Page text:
Set in the rolling Worcestershire countryside, National Trust -The Firs, the Elgar Birthplace Museum is a magical spot, with superb views of the Malvern Hills. The peace and tranquility of this setting was only slightly disturbed on Monday when Year 5, accompanied by Mrs Etherington, Mrs Gunter and Mrs Kilbey, arrived for a visit!
The children have been studying the life and work of Worcester’s very own Sir Edward Elgar in their Music lessons. They have loved finding out about how this great composer rose from humble beginnings to become one of the most famous composers in the world. Elgar’s story demonstrates many of the key growth mindset qualities we strive to develop at King’s St Alban’s, not least resilience, perseverance and determination. The children have enjoyed discovering works such as The Enigma Variations and the Wand of Youth Suites and have relished the opportunity to explore some of Elgar’s ideas in their own creative work.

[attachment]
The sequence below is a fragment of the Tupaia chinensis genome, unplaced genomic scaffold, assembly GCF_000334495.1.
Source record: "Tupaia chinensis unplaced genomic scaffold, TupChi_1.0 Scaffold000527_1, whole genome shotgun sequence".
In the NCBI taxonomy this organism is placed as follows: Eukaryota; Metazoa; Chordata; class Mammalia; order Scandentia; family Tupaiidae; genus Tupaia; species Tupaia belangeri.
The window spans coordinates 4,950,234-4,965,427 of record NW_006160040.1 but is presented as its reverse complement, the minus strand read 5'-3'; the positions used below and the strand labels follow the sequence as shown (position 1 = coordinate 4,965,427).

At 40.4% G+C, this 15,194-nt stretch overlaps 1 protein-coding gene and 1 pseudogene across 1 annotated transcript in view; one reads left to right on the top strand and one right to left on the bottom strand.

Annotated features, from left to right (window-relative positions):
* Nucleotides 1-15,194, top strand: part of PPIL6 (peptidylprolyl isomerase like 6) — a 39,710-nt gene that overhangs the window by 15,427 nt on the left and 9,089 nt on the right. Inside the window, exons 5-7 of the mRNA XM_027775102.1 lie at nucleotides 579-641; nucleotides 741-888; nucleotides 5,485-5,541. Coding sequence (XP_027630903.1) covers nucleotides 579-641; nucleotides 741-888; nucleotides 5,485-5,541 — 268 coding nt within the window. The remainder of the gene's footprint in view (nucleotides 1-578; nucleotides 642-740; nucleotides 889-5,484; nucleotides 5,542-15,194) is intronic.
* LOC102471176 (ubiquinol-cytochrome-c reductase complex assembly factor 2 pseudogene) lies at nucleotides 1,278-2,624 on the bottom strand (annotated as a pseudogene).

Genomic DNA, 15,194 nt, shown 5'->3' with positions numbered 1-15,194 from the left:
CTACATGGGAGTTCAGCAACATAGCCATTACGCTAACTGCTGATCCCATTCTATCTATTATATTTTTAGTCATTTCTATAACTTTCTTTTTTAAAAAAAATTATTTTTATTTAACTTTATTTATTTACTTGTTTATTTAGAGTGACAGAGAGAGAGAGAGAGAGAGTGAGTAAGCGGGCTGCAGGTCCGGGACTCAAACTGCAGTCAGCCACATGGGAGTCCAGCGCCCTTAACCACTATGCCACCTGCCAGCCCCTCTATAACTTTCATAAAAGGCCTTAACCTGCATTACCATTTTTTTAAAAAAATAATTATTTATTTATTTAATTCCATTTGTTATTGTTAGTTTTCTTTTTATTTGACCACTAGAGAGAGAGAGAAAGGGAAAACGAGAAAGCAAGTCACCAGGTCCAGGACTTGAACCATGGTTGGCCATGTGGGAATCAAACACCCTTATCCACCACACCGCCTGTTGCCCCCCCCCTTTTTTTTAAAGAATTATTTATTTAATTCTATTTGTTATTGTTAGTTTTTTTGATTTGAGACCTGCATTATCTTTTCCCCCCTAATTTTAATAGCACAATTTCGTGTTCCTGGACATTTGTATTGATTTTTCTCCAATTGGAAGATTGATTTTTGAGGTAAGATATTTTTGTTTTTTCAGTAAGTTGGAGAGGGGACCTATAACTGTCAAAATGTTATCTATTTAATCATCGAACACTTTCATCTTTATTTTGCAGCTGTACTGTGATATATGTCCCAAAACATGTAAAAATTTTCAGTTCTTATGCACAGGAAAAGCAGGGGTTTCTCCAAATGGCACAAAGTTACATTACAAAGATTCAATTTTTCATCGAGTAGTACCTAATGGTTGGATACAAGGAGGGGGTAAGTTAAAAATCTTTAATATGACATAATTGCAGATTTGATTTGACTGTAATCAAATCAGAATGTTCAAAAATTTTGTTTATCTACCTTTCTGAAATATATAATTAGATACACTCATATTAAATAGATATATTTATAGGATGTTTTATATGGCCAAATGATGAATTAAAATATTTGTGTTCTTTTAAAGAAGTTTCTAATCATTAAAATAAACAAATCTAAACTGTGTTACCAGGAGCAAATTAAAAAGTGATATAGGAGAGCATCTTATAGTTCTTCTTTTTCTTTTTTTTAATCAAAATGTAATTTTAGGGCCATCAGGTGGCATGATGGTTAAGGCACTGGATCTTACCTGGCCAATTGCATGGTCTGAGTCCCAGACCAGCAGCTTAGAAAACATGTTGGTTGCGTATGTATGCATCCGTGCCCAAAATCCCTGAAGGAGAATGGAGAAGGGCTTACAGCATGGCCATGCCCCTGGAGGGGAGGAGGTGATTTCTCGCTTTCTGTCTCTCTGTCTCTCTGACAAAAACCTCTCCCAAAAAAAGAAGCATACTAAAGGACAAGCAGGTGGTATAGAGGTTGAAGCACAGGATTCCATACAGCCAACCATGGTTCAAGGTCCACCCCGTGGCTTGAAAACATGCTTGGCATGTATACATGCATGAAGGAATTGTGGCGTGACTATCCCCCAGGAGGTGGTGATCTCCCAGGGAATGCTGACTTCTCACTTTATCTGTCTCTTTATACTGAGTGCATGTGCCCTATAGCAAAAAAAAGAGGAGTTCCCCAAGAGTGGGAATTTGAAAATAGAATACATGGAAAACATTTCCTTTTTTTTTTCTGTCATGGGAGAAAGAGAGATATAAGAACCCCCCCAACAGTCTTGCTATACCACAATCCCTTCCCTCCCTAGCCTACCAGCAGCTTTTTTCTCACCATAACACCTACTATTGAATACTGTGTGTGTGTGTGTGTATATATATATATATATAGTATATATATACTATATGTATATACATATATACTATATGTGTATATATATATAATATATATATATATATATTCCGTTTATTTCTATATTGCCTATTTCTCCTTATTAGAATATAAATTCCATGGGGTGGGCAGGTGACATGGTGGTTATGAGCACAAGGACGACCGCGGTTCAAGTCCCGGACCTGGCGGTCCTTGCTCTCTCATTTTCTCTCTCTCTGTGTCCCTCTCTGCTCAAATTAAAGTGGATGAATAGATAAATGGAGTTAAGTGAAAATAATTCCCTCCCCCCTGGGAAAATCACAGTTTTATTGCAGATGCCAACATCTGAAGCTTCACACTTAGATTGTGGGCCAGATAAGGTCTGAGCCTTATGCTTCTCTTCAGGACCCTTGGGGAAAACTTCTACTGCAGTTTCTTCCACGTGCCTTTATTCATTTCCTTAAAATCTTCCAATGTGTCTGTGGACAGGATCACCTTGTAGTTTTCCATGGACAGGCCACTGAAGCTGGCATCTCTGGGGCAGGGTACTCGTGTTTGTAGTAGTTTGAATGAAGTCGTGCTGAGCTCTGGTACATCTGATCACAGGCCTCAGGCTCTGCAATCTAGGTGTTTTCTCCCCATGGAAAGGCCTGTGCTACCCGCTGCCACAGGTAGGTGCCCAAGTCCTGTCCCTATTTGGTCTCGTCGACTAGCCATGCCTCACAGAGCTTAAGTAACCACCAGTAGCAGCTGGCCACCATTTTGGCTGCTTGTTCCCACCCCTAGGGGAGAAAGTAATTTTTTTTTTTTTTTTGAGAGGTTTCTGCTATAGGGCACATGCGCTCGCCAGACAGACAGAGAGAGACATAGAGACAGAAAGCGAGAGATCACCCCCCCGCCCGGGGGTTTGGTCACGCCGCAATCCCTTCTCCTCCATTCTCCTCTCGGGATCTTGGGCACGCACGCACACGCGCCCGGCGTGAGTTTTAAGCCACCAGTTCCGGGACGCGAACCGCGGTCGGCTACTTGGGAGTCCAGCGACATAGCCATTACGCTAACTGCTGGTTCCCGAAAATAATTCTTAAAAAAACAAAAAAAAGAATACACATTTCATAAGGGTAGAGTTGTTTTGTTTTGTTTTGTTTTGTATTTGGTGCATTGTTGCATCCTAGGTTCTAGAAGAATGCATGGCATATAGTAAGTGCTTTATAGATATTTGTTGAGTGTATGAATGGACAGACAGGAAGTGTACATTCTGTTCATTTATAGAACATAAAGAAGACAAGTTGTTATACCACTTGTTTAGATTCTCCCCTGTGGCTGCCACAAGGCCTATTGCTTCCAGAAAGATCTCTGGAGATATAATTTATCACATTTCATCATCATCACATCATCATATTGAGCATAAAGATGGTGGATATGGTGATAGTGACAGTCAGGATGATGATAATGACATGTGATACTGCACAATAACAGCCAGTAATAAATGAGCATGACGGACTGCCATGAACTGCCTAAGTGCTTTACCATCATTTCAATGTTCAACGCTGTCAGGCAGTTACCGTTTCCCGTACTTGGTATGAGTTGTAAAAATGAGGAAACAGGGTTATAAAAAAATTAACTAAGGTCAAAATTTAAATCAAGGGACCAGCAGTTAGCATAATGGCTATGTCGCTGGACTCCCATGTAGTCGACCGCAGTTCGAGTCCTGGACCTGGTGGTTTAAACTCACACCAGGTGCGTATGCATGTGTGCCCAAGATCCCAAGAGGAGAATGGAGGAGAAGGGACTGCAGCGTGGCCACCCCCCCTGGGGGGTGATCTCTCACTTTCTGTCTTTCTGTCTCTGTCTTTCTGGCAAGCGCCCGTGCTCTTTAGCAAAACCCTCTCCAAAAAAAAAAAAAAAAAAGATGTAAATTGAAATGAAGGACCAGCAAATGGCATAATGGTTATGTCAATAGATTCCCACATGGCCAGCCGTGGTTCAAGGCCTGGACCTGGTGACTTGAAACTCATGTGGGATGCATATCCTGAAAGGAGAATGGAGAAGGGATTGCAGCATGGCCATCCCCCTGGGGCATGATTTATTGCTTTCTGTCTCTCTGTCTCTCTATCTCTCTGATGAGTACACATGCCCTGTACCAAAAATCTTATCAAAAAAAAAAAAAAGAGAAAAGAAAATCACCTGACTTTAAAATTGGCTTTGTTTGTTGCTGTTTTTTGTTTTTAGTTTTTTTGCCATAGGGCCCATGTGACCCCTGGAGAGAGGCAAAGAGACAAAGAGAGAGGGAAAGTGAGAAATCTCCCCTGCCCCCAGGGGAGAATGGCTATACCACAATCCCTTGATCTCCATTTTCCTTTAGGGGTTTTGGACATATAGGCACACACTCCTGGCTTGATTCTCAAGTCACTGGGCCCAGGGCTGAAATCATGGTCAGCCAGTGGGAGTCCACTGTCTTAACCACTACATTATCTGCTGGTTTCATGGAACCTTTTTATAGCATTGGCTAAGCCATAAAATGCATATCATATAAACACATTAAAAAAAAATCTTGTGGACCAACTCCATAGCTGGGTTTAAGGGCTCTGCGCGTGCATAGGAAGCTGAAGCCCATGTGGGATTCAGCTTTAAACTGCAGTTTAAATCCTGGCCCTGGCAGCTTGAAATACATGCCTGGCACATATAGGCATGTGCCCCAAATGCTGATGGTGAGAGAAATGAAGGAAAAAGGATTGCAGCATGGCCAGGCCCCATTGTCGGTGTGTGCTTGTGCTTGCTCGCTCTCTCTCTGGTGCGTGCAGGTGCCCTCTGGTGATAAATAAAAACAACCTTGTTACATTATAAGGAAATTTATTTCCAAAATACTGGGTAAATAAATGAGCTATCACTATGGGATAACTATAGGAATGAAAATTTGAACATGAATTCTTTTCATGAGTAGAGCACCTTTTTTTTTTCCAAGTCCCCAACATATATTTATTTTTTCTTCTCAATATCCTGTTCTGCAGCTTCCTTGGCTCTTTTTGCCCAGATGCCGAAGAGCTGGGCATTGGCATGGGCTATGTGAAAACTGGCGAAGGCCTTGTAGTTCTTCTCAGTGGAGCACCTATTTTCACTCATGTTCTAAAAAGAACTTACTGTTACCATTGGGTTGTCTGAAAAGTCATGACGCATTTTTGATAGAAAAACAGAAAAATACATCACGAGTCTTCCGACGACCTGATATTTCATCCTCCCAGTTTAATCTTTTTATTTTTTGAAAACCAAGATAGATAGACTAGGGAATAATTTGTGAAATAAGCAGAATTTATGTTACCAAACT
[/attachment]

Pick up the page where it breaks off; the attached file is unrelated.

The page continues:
They were keen to find out more about Elgar and his life, and the convenient location of The Firs made this an ideal research trip. Prior to the visit, the children discussed which aspects of his life and work they hoped to explore in more detail, devising their own questions and taking ownership of their learning. Both the cottage and the main exhibition centre provided a wealth of detail and gave them the chance to view artefacts such as original manuscripts, old instruments (including Elgar’s own violin, an organette and an aeolian harp), Elgar’s books and scientific equipment and other items from throughout his life. They were fascinated to discover that Elgar had been quite a naughty pupil at school and that he had a great many hobbies, including cycling, walking, science and dogs. One pupil commented, “I think he would have been a really interesting man. I wish I could have met him”.
The picturesque cottage gardens provided a well-earned brain-break from the exhibitions and everyone made the most of the opportunity for some quiet sketching around the cottage and summer house. The beautiful sensory garden was popular too, containing a variety of percussion instruments set between the trees – a great opportunity to make some noise after all the calm learning!
A picnic in the grounds, only slightly curtailed by a sudden shower, was the perfect way to round off a lovely and highly educational visit.